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Payday 2: First Impressions

So Payday 2 came out a couple of days ago and everyone is throwing out their reviews and giving their impressions and all that jazz. Well, BH Impact doing the PR for 505 Games' Payday 2 provided Gaming Blend with some review copies and I get the opportunity to write about a game I didn't have to pay to play. It's unfair for the rest of you, but then again you don't have to regularly write about the game in return.

Anyway, I hopped in like a little noob. After watching plenty of Let's Play videos I felt I was an alpha-player; that I would bust into the game and show up all the other noobs based on my experience of watching a bunch of other players fail. I was wrong, I busted into the game, went to the safe house and promptly discovered I didn't know Jack Spit.

After fumbling around with options, finding the FOV and settings that suited my rig and doing less control modifications than I thought I would need to, it was time to head to Crimenet, the main portion of the game and the online meeting place of digital fantasy criminals alike.

I'll be honest, even after watching a bunch of videos I still had no idea what I was doing. The radar was infrequently popping up missions and I wasn't really sure what to do. Now usually I don't mind fumbling around in a game and avoiding tutorials because I like the adventure of discovery – it was also this same discovery that helped me adjust and have so much fun in Warframe.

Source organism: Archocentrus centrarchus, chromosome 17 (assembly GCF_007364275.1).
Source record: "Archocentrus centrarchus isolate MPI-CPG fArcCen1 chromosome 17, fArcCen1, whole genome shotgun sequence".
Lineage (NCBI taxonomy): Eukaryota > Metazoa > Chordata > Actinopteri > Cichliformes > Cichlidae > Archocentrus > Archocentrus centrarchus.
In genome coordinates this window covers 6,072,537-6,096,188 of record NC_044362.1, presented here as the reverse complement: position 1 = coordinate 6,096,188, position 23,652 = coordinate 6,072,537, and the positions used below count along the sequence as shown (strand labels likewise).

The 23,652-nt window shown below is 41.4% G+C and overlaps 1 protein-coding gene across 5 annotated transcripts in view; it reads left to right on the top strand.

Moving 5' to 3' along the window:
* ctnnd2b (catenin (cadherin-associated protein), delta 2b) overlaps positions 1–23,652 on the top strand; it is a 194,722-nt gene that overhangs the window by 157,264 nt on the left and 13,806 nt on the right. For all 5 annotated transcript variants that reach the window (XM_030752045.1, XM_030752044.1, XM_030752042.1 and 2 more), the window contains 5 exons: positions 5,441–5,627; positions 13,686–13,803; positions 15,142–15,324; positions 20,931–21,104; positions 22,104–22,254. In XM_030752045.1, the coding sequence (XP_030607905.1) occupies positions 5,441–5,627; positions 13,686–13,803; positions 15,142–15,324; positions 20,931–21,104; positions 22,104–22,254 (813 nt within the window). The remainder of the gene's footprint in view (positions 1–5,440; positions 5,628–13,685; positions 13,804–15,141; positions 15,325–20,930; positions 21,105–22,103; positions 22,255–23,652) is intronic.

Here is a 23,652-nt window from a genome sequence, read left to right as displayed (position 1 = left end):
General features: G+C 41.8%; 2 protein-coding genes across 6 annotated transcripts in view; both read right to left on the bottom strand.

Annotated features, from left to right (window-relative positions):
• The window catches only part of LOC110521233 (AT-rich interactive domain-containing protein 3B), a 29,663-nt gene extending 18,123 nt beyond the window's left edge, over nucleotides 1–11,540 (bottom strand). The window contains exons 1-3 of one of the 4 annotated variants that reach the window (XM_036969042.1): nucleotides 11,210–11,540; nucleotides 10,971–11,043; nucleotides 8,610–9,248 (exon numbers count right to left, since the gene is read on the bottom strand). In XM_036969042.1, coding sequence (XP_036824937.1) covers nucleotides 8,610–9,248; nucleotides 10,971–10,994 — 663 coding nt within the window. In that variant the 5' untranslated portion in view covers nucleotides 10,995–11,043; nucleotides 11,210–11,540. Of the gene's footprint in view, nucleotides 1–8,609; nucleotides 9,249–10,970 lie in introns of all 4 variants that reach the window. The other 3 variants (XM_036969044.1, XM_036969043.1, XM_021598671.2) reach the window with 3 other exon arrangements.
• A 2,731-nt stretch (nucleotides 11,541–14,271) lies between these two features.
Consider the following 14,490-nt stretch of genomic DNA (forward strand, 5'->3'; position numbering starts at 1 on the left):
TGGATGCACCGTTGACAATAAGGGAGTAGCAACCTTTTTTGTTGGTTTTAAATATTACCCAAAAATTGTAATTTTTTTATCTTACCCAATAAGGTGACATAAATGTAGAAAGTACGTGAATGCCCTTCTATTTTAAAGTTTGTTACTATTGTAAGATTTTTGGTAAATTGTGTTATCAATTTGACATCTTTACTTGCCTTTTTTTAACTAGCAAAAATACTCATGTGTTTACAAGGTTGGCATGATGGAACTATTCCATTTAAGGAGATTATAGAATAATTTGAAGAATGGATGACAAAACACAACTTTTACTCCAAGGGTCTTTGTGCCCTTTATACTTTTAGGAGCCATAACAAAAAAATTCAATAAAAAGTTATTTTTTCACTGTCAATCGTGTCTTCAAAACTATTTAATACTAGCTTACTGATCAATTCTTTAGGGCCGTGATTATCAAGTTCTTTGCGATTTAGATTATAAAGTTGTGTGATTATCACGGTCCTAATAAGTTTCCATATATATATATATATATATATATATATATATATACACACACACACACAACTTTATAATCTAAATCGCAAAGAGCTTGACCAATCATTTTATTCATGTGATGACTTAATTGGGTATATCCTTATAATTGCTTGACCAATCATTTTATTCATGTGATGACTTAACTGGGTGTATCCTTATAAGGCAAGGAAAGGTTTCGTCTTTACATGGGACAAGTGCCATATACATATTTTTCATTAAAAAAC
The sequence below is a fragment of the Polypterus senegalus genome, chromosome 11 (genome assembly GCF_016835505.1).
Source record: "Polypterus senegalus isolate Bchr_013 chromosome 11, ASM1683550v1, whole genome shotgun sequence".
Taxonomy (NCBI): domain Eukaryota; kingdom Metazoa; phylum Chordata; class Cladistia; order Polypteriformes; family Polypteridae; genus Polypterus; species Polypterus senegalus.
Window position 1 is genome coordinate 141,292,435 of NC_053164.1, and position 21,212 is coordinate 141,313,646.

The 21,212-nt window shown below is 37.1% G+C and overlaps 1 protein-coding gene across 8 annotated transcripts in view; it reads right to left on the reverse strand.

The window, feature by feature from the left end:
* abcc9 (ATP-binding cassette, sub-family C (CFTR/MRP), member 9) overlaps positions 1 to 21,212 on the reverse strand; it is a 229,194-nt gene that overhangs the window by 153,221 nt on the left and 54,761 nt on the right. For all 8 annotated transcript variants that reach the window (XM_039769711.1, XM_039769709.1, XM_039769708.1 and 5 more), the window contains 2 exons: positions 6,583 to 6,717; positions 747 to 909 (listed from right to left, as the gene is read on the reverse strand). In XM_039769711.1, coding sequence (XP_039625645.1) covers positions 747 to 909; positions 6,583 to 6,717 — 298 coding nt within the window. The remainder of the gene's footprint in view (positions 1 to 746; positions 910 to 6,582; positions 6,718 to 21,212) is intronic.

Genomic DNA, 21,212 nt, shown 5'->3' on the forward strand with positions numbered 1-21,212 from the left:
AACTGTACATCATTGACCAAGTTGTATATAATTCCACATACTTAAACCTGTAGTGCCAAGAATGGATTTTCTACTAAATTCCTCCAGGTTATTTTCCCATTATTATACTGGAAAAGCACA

In Payday 2 my curiosity cost me dearly. I was clicking around the random missions available on Crimenet I didn't realize that there were difficulty rankings associated with each mission and when I came across the Jewelry Store Heist that I recognized from the beta, I figured “What the heck, I know this mission, I can ace it easily.” Wrong!

I ended up in a game with three others and was instantly put in place by an Alpha Douche Bag. The guy started things off with a toxic angst mentality, telling us to “STFU” and “do exactly” as he said, as if we were fresh fish in a prison yard. He angrily told the rest of us to ready up and I instantly renumerate the horrors of newbdom in the equally angst-ridden APB: Reloaded, along with the terror-stories of MOBA games. But I push through the toxicity... Sir Alpha Douche was not going to ruin my first play-through of the full version of Payday 2.

Once we get into the game things start on pins and needles. Sir Alpha Douche commands one guy to follow him and no to do anything, while he tells me to follow a guy whose name I can't recount nor pronounce, and I do so. He promptly tells us not to eff it up. All of us comply with silence and stiff actions, as if we were in a prison shower while holding out a bar of soap and duly threatened not to drop it.

However, after following Mr. I Can't Pronounce Your Name around the corner and doing my best to avoid the many guards patrolling the alleyway (and there were many) someone yelps out over the mic that they screwed up. Half a second later an alarm goes off; curse words fly; panic sets in.